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Accountability of private security forces questioned Print
GLORIA GALLOWAY - October 23, 2007

OTTAWA -- Federal opposition critics say there is a questionable chain of accountability governing the team of foreign mercenaries hired to provide security in Kabul for Canadian diplomats and dignitaries such as Prime Minister Harper.

Dawn Black, the defence critic for the federal New Democrats, says the government's decision to pay Saladin Security, a British firm with a long history of clandestine operations, to serve as bodyguards for Canadians in Afghanistan is something she will raise in Parliament's defence committee.

"It brings a lot of questions forward," Ms. Black said yesterday after The Globe and Mail revealed the contract between the government and Saladin. "There is the question of rules of engagement; there is the question of accountability."

The United States has a similar deal in Iraq with a firm called Blackwater USA, whose hired gunmen killed 17 Iraqi civilians last month while protecting a diplomatic convoy.

"We can see what's happened with Blackwater in the States - different firm but same premise - that the accountability factor and the rules of engagement were rather loose and worrisome," Ms. Black said. "So my questions would be around what are the rules of engagement, what is the accountability process with the people who have been hired?"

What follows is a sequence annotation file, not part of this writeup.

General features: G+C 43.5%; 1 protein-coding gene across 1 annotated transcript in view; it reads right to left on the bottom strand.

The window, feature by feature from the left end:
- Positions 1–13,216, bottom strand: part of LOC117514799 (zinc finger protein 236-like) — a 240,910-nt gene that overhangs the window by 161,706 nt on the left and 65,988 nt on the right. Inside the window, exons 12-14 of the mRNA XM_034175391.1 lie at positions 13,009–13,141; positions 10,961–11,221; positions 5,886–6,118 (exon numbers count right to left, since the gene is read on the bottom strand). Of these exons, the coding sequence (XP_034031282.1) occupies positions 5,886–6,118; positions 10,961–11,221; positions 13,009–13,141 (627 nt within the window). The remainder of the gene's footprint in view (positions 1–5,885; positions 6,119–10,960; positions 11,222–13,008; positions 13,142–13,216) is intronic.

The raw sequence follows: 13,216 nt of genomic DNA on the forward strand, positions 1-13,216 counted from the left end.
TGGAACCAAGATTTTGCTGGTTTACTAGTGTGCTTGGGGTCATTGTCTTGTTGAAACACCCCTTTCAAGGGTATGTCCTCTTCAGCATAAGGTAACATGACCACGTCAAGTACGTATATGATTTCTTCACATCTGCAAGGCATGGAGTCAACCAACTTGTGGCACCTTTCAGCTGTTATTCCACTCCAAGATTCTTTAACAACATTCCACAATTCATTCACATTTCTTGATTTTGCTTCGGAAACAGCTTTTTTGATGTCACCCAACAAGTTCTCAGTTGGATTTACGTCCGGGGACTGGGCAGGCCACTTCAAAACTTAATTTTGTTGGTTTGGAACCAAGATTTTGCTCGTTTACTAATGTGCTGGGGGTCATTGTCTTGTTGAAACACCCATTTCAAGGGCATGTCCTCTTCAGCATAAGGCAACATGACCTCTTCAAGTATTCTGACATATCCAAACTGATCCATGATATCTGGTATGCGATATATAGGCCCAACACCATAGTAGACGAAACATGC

Saladin has not been publicly implicated in any alleged excesses or crimes attributed to private security firms in Afghanistan.

A spokesman for Foreign Affairs Minister Maxime Bernier said the firm, which is employed by the Canadian embassy in Kabul, is certified and registered with local government authorities. "It operates in accordance with, and is subject to, Afghan law," he said. But it remained unclear whether operatives could be spirited out of the country in the event of a shooting.

Ms. Black says the fact that the firm was hired in a country where there are 2,500 Canadian troops is telling. "We've know for some time that the Canadian military is pretty stretched with this combat mission in Afghanistan," she said.

Bob Rae, the new foreign affairs critic for the Liberals, agrees that the critical questions in the hiring of Saladin are those around resources and accountability. "When I was in Iraq a couple of years ago on a contract with the National Democratic Institute I was protected by a private security company, so I am not about to say that there should not be private contractors," he said.

"But we need to ensure that all contracts in this area are public, and that the history and bona fides of anyone providing service are clear and transparent, and that there is full accountability for contracts."
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